Respondent argues that he did not register the disputed domain name based on Complainant’s FCUK mark. In that regard, Respondent concedes that while FCUK is an acronym that has been adopted by Complainant for “French Connection United Kingdom,”. Respondent registered the disputed domain name based on the well-known English slang expression “f*ck you”. Respondent also contends that there is no evidence that Complainant has ever objected to a use of FCUK when used as part of that well-known English slang expression.
Respondent also asserts that because the meaning of Complainant’s acronym FCUK is different from the meaning of the disputed domain name, the two can coexist in the same way that many brands do with a similar name in different areas of interest.
Respondent rejects Complainant’s contention that he bought the disputed domain name for profit. Respondent maintains that he is an app developer and website designer managing several websites and mobile applications and that he registered the disputed domain name for a project he was planning to develop. That project, however, was postponed as Respondent was too busy on other projects. Respondent asserts that he was unaware of Complainant and the FCUK brand when he registered the disputed domain name and only learned of the use of FCUK by Complainant from domain name suggestions provided by the Registrar at some point long after Respondent had registered the disputed domain name. Respondent also contends that the parked page at the disputed domain name was provided by the Registrar and was not created or controlled by Respondent.
6. Discussion and Findings
Under paragraph 4(a) of the Policy, to succeed Complainant must satisfy the Panel that:
(i) the disputed domain name is identical or confusingly similar to a trademark or service mark in which Complainant has rights;
(ii) Respondent has no rights or legitimate interests in respect of the disputed domain name; and
(iii) the disputed domain name was registered and is being used in bad faith.
A. Identical or Confusingly Similar
Ownership of a trademark registration is generally sufficient evidence that a complainant has the requisite rights in a mark for purposes of paragraph 4(a)(i) of the Policy. See section 1.2.1 of the WIPO Overview of WIPO Panel Views on Selected UDRP Questions, Third Edition (“WIPO Overview 3.0”). Complainant has provided evidence that it owns trademark registrations for the FCUK mark in connection with its clothing, accessories, and related products and services that issued well before Respondent registered the disputed domain name.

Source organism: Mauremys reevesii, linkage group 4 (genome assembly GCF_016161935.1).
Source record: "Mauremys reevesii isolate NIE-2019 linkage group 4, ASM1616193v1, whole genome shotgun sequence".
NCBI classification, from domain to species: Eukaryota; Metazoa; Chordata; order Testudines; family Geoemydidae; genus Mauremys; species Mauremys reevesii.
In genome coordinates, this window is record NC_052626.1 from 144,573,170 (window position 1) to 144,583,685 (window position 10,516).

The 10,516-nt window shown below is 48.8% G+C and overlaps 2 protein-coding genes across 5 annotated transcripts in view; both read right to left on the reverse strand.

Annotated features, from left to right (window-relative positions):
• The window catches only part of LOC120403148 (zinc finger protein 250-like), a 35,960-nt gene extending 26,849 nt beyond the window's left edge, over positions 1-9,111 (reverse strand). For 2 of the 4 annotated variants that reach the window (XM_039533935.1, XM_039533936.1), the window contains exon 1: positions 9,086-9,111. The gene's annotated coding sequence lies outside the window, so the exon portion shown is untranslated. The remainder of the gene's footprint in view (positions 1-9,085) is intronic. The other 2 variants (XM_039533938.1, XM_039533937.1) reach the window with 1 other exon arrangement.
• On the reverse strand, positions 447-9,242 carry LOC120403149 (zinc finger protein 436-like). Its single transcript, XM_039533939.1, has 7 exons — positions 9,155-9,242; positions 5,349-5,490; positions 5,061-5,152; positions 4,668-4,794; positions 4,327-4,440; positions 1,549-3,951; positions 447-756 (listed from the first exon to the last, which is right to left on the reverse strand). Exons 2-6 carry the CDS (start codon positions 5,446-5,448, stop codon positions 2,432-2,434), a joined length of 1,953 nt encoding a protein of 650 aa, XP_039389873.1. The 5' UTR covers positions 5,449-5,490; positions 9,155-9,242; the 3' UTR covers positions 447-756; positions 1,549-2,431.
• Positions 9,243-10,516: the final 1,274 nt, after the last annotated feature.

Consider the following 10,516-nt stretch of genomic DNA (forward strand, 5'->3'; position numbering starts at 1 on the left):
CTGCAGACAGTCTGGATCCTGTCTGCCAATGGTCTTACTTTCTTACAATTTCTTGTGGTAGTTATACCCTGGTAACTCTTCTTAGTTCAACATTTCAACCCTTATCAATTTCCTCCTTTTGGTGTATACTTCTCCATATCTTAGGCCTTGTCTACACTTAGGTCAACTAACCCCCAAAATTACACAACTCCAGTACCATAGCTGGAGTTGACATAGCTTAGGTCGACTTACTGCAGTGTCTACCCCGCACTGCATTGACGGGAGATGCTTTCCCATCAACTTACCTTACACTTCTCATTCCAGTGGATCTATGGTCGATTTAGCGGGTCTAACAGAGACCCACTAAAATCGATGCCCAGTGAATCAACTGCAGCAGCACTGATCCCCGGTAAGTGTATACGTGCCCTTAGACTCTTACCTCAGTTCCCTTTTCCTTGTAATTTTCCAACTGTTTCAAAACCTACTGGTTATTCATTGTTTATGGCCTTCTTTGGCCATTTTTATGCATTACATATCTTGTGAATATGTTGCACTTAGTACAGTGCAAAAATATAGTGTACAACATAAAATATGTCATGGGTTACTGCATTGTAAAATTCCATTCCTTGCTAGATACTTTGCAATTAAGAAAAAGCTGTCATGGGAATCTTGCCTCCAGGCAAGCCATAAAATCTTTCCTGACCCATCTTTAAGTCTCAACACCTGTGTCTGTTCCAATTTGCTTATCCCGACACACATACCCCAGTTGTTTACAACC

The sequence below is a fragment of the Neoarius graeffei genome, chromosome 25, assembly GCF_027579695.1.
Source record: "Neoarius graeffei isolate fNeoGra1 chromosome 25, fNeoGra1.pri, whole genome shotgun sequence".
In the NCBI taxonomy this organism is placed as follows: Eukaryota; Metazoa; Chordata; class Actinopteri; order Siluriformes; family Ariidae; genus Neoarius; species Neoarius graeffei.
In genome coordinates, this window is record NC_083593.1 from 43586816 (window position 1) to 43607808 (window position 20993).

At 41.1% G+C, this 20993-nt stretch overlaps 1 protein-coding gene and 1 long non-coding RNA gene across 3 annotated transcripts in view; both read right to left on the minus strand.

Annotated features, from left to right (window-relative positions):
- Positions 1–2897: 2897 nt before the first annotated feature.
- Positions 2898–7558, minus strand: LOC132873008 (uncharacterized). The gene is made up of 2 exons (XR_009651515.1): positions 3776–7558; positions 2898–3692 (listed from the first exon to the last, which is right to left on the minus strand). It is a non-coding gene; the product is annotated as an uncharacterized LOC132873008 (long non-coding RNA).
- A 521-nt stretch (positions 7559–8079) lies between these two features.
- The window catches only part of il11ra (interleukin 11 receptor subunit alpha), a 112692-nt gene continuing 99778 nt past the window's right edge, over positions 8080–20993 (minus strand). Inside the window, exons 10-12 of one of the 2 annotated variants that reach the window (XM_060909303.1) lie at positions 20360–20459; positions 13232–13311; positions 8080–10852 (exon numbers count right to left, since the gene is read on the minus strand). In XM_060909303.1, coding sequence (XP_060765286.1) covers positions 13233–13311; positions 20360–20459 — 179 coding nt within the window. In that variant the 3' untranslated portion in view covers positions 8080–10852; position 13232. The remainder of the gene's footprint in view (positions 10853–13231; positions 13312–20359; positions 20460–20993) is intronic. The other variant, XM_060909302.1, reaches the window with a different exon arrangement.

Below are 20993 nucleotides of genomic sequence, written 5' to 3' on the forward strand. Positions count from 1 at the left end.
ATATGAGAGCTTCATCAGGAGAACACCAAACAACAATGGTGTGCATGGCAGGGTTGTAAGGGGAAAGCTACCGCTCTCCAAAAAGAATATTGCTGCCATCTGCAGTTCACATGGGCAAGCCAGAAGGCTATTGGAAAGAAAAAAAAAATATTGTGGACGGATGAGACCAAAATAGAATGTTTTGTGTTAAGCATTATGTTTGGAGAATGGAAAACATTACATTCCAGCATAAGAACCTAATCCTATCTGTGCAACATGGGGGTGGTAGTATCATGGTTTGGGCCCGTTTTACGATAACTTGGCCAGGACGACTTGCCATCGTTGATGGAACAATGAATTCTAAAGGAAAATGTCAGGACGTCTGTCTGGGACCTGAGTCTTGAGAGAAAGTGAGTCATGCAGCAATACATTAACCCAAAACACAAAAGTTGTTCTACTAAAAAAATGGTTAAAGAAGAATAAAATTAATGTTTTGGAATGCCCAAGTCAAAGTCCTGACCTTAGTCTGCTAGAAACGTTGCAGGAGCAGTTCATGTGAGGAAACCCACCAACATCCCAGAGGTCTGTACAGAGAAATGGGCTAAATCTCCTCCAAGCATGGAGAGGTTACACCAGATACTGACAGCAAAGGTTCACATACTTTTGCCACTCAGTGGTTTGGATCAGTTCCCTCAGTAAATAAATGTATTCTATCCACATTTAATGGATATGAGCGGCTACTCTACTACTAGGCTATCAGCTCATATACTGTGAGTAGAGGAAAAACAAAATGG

With Complainant’s rights in the FCUK mark established, the remaining question under the first element of the Policy is whether the disputed domain name (typically disregarding the generic Top-Level Domain (“gTLD”) such as “.com”) is identical or confusingly similar with Complainant’s mark. See, B & H Foto & Electronics Corp. v. Domains by Proxy, Inc. / Joseph Gross, WIPO Case No. D2010-0842. The threshold for satisfying this first element is reasonably low and generally panels have found that fully incorporating the identical mark in a disputed domain name is sufficient to meet the threshold.
In the instant proceeding, the disputed domain name is confusingly similar to Complainant’s FCUK mark as it fully incorporates the FCUK mark at the head of the disputed domain name. The use of the common pronoun “you” at the tail of the disputed domain name does not distinguish the disputed domain name for purposes of the first element, as FCUK is fully incorporated in and recognizable in the disputed domain name. See section 1.8 of the WIPO Overview 3.0. The Panel therefore finds that Complainant has satisfied the requirements of paragraph 4(a)(i) of the Policy in establishing its rights in Complainant’s FCUK mark and in showing that the disputed domain name is identical or confusingly similar to that trademark.
B. Rights or Legitimate Interests
Under paragraph 4(a)(ii) of the Policy, the complainant must make at least a prima facie showing that the respondent possesses no rights or legitimate interests in a disputed domain name. Malayan Banking Berhad v. Beauty, Success & Truth International, WIPO Case No. D2008-1393. Once the complainant makes such a prima facie showing, the burden of production shifts to the respondent, though the burden of proof always remains on the complainant. If the respondent fails to come forward with evidence showing rights or legitimate interests, the complainant will have sustained its burden under the second element of the UDRP. See section 2.1 of the WIPO Overview 3.0.